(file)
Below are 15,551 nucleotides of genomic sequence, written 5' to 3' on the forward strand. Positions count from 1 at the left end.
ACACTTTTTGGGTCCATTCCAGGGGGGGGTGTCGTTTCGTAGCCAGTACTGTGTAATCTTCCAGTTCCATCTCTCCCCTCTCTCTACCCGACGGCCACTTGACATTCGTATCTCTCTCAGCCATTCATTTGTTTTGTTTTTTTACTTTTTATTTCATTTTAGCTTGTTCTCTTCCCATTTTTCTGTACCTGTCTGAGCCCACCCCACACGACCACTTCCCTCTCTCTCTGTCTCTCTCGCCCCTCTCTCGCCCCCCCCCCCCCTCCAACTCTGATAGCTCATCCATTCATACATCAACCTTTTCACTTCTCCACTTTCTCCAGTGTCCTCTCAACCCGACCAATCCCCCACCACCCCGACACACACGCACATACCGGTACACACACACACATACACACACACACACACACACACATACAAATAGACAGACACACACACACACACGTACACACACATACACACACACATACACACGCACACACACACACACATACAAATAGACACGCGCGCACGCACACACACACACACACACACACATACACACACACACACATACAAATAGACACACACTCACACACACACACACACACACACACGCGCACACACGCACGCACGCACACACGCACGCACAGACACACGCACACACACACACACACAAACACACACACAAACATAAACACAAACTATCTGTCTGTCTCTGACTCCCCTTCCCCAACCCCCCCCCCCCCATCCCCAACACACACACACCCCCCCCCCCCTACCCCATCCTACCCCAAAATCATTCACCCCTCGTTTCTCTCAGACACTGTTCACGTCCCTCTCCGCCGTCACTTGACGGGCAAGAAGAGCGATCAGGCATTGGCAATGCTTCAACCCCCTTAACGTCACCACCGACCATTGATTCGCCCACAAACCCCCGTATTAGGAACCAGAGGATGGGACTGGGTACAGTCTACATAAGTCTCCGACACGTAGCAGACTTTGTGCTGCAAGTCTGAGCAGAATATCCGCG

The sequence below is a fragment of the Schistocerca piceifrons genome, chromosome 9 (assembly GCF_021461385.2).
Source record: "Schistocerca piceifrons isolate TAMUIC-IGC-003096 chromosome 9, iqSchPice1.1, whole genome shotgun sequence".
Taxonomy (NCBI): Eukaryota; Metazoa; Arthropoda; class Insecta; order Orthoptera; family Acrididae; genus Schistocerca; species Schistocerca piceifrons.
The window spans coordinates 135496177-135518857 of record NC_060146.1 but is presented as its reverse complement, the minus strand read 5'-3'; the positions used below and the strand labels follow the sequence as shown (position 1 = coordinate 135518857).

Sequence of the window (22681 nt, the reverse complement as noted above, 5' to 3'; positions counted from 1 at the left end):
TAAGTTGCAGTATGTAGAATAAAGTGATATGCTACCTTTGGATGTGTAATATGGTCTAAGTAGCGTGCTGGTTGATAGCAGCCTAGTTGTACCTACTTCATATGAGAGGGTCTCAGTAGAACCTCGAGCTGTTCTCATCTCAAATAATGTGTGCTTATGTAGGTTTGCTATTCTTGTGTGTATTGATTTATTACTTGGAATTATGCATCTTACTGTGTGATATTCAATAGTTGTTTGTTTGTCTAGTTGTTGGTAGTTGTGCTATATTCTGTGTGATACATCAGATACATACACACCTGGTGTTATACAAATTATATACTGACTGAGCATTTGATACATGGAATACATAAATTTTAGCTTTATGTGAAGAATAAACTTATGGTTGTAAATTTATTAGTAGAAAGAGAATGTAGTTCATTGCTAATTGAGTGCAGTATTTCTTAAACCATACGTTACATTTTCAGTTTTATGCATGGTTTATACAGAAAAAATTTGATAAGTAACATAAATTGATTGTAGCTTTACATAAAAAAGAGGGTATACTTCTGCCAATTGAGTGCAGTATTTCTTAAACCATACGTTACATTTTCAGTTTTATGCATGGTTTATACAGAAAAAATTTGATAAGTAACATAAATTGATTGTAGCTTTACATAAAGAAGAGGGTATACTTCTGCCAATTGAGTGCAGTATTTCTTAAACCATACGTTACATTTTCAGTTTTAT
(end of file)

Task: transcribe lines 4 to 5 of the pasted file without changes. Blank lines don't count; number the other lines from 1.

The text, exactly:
Source record: "Schistocerca piceifrons isolate TAMUIC-IGC-003096 chromosome 9, iqSchPice1.1, whole genome shotgun sequence".
Taxonomy (NCBI): Eukaryota; Metazoa; Arthropoda; class Insecta; order Orthoptera; family Acrididae; genus Schistocerca; species Schistocerca piceifrons.